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Breast augmentation revision
Posted by Laurence Weider on May 22, 2021
One of the most frequent reasons for a consultation at Weider Plastic Surgery is for some type of revision of a prior breast augmentation. However, the reasons for seeking out additional breast implant surgery are numerous. Every patient I see has unique needs and goals, so an individualized plan is developed during the consultation. The reasons for consultation can be broadly divided into those women who still want implants and those who do not.
There are many reasons why women who currently have implants and wish to have new implants come in for a consultation. The most common reasons include replacement of a ruptured implant or implants, a desire for a change in implant size or type, correction of malpositioned implants and capsular contracture. Sometimes there are multiple overlapping reasons, so each patient’s care must be individualized for her needs and goals.
Although the risk of implant leakage or rupture is low, the risk of it happening increases with older implants. Saline implant rupture can usually be diagnosed with a physical exam as the affected breast will get smaller as the saline implant deflates. Leakage or rupture of silicone gel filled implants can be harder to diagnose as the gel typically stays within the implant capsule. Determining if a silicone gel implant is ruptured usually requires an imaging study such as an MRI, ultrasound or mammogram. MRI is considered the “gold standard” as it is the most sensitive test for determining if a silicone gel filled ruptured. The FDA strongly recommends that women who have silicone gel filled implants obtain periodic MRIs to check for leaking or ruptured implants.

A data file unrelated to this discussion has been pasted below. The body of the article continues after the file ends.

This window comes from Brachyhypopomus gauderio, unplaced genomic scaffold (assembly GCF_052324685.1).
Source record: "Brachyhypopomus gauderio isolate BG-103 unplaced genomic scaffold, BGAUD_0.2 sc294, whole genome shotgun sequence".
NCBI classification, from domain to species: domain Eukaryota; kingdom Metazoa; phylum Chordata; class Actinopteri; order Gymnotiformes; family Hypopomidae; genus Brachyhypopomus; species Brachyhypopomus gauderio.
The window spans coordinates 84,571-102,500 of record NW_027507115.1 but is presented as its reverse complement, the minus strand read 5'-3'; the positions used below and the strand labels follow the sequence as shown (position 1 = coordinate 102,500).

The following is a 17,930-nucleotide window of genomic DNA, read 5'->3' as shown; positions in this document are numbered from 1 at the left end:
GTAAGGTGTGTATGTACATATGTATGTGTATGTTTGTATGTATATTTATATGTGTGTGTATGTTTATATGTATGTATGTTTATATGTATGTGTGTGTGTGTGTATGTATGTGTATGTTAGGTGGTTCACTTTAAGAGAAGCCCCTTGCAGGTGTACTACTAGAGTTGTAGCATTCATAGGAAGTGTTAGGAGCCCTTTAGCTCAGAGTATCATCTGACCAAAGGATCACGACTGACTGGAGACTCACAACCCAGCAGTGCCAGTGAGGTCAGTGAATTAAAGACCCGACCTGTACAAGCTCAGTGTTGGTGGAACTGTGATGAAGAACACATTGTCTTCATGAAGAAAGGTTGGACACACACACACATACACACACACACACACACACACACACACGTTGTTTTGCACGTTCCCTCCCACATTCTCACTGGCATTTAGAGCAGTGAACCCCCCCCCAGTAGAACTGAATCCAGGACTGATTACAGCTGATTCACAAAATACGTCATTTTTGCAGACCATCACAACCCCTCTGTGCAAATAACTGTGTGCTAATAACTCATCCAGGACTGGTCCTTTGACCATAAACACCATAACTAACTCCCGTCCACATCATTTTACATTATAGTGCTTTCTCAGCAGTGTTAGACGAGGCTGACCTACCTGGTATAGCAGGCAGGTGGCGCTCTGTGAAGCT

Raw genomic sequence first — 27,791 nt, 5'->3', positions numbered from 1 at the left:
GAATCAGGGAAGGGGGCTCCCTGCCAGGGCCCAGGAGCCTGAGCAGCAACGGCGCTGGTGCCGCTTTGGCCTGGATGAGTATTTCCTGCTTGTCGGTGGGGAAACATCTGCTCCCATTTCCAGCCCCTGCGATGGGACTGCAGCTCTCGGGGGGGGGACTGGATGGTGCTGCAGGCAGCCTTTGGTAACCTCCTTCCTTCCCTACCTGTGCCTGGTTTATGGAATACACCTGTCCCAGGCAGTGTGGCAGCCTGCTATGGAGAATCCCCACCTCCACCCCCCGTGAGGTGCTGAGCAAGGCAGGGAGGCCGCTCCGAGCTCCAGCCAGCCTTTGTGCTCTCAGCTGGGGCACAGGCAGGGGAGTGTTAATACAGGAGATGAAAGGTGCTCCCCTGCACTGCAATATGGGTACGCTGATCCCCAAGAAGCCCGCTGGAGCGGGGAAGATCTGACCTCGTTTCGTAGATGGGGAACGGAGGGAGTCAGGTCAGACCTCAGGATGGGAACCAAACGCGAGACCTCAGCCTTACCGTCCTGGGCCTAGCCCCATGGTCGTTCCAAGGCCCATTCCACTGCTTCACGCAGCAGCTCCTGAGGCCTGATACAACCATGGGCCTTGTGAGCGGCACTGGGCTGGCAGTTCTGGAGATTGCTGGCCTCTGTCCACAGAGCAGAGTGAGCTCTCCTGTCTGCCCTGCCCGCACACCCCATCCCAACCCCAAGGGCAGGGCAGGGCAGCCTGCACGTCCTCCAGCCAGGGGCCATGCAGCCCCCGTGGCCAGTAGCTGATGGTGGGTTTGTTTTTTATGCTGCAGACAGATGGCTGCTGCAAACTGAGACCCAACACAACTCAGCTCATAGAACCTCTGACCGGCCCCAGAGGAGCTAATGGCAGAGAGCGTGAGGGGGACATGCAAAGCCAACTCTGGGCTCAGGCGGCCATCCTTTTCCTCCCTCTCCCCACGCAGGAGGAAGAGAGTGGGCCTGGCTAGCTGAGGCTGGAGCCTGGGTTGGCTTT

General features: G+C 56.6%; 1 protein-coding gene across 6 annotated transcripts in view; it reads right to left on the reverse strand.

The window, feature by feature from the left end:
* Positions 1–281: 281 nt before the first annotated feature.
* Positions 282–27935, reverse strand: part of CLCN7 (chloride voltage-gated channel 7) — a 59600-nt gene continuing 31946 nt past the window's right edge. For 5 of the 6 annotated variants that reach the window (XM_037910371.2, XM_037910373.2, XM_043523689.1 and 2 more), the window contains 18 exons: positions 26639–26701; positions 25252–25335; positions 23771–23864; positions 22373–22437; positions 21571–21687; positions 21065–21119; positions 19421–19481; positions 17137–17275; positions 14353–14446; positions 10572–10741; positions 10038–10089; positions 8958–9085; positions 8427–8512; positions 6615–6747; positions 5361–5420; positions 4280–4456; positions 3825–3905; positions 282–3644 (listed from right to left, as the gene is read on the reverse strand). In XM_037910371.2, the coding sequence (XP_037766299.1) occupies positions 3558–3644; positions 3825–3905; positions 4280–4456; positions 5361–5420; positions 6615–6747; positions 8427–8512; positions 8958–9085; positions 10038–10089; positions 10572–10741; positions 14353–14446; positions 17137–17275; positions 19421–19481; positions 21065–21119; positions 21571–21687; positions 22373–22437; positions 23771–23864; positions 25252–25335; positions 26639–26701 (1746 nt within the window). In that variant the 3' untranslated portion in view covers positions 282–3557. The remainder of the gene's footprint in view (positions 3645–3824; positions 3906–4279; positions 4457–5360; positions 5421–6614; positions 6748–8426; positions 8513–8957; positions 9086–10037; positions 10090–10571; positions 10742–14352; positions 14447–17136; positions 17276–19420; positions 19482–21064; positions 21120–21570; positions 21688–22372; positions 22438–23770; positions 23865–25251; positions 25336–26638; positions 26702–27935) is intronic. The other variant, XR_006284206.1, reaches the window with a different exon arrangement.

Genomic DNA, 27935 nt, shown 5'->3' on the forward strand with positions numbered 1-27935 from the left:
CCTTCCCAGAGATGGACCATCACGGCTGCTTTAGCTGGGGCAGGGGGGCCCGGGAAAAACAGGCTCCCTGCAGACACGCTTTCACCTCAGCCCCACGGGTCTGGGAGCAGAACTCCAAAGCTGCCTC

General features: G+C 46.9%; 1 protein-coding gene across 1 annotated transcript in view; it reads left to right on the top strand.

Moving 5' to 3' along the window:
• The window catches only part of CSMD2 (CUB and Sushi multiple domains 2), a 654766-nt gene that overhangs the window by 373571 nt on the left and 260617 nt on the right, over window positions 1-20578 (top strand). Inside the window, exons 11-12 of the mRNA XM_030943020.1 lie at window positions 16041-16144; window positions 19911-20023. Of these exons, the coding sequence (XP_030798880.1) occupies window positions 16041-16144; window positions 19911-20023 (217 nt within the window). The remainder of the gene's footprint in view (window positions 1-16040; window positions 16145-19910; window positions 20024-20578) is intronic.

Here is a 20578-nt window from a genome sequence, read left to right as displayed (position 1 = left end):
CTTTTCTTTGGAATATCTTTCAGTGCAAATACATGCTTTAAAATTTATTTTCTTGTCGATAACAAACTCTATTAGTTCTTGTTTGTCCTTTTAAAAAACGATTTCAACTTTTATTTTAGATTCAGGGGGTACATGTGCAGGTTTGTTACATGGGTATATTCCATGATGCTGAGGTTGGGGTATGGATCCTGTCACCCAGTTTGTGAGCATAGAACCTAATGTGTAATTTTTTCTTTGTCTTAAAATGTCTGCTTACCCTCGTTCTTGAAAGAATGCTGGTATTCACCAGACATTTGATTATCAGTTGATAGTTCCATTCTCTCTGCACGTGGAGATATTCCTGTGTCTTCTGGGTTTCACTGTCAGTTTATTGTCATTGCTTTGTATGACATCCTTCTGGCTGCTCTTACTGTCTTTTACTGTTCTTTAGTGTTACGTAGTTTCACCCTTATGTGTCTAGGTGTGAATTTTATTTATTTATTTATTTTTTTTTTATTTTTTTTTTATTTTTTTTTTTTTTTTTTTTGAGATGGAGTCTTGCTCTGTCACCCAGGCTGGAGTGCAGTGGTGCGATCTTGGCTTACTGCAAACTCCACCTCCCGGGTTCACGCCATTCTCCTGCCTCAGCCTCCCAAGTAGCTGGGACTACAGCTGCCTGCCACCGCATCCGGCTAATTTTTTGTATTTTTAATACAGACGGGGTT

Once a rupture is diagnosed, then we will discuss the options for replacement. This is probably a good time to consider an implant size change if desired and possibly a breast lift if it is indicated. All of the implants that we use at Weider Plastic Surgery come with a ten year warranty. The warranty includes free replacement implants and most also include a stipend to offset some of the costs of implant replacement surgery.
Over time, many women decide that they wish to change implant size or type of implant or both. This could mean switching to larger or smaller implants. This also presents the opportunity to switch to a different type of implant if desired. During your consultation, other options such as implant profile options (moderate or high profile) will be discussed. As with other reasons for breast implant revision, additional procedures such as a breast lift and/or an adjustment to the implant pocket may be beneficial to your final result. After a discussion and examination with an emphasis on your goals, a plan will be devised in order to achieve a result that you will be very happy with.